Today In History...

In 1492 King Ferdinand and Queen Isabella of Spain issued an edict expelling Jews from Spanish soil, except those willing to convert to Christianity.
In 1774 The British close the Boston port to commerce.
In 1814 Forces allied against Napoleon to capture Paris.
In 1831 Quebec and Montreal were incorporated as cities.
In 1870 Thomas P. Mundy became the first black man to vote in the U.S. when he cast his ballot at a municipal election in Perth Amboy, NJ.
In 1880 Wabash, Indiana, was the first town to be illuminated entirely with electric light.
In 1889 French engineer Alexandre Gustave Eiffel officially opened the Eiffel Tower in Paris to the public.
In 1917 The U.S. took possession of the Virgin Islands purchased from Denmark.
In 1918 The first U.S. daylight savings time went into effect.
In 1922 During the Great Depression, Congress authorized the Civilian Conservation Corps.
In 1923 The first dance marathon was held in New York City, with Alma Cummings setting a world record of 27 hours on her feet.
In 1925 Congress authorized the Mount Rushmore National Memorial.
In 1932 Ford Motor Company publicly unveiled its V-8 engine.
In 1933 The first newspaper was published on pine pulp paper.
In 1945 Tennessee Williams's play "The Glass Menagerie" premiered on Broadway.
In 1949 Newfoundland became Canada's 10th province.
In 1953 The U.N. Security Council nominated Dag Hammarskjold of Sweden to become Secretary-General.
In 1966 USSR launched Luna 10, the first spacecraft to orbit the moon.
In 1968 President Lyndon B. Johnson announced he would not seek re-election.
In 1973 Muhammad Ali defeated Ken Norton in twelve rounds for the heavyweight title. Norton breaks Ali's jaw.
In 1976 The New Jersey Supreme Court ruled that Karen Quinlan, in a coma for almost a year, could be disconnected from her respirator. Quinlan, who remained comatose, died in 1985.
In 1980 Jesse Owens, of 1936 Berlin Olympics fame, died at age 66.
In 1983 Some 5,000 people died when a major earthquake struck southern Colombia.
In 1984 300 French soldiers left Beirut, marking the formal end of the 19-month multinational peacekeeping effort in Lebanon by France, Britain, the U.S., and Italy.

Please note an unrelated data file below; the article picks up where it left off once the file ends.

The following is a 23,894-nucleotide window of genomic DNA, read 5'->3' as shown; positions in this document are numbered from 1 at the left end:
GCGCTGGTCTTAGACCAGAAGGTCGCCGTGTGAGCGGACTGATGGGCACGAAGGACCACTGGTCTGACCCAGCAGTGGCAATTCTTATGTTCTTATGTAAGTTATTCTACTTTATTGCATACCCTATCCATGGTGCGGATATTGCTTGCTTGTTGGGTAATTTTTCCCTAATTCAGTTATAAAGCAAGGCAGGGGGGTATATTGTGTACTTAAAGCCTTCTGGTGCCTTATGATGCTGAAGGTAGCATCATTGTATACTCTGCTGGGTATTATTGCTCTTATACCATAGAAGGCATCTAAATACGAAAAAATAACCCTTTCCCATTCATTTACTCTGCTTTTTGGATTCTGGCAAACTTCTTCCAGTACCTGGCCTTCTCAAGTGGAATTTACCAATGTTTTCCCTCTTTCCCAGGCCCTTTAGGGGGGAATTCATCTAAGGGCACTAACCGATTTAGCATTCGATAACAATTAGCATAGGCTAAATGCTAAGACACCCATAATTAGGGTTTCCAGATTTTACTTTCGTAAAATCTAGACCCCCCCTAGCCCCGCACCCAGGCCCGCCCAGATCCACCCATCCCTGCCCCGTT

In 1986 167 people died when a Mexicana Airlines Boeing 727 crashed in a remote mountainous region of Mexico.
In 1987 The judge in the "Baby M" case in Hackensack, NJ, awarded custody of the girl born under a surrogate-motherhood contract to her father, William Stern, instead of the surrogate, Mary Beth Whitehead.
In 1988 The novel "Beloved" by Toni Morrison was awarded the Pulitzer Prize for fiction, while the Charlotte Observer won the prize for public service for its coverage of the Praise The Lord scandal.
In 1989 The FBI announced it would conduct a criminal investigation into the massive oil spill in Alaska's Prince William Sound.
In 1990 Soviet President Mikhail Gorbachev warned the Baltic republic of Lithuania to annul its declaration of independence or face "grave consequences."
In 1991 The Warsaw Pact spent the last day of its existence as a military alliance.
In 1992 The U.N. Security Council voted to ban flights and arms sales to Libya, branding it a terrorist state for shielding six men accused of blowing up Pan Am Flight 103 and a French airliner.
In 1993 The U.N. Security Council increased international pressure on Bosnian Serbs, authorizing NATO warplanes to shoot down aircraft that violated the ban on flights over Bosnia.
In 1993 Actor Brandon Lee, 28, was killed during the filming of "The Crow" in Wilmington, NC, by a gun that fired part of a dummy bullet instead of a blank.
In 1994 The PLO and Israel agreed to resume talks on Palestinian autonomy, more than a month after the Hebron mosque massacre.
In 1995 Baseball players agreed to end their 232-day strike after a judge granted a preliminary injunction against club owners.
In 1995 President Clinton briefly visited Haiti, declaring the U.S. mission to restore democracy a "remarkable success."
In 1996 Russian President Boris Yeltsin announced a halt to combat operations in Chechnya, limited troop withdrawals, and a willingness to hold indirect talks with the rebels' leader.
In 1997 Jury selection began in Denver in the trial of accused Oklahoma City bomber Timothy McVeigh.
In 1997 The U.S. Supreme Court ruled that the government could force cable television systems to carry local broadcast stations.
In 1998 The UN Security Council imposed an arms embargo on Yugoslavia.
In 1998 In a historic first, the Clinton administration released the federal government's detailed financial statement.
In 1998 Former New York congresswoman Bella Abzug died at age 77.
In 2001 Riot police attacked Slobodan Milosevic's villa in an attempt to bring the former Yugoslav president to justice.

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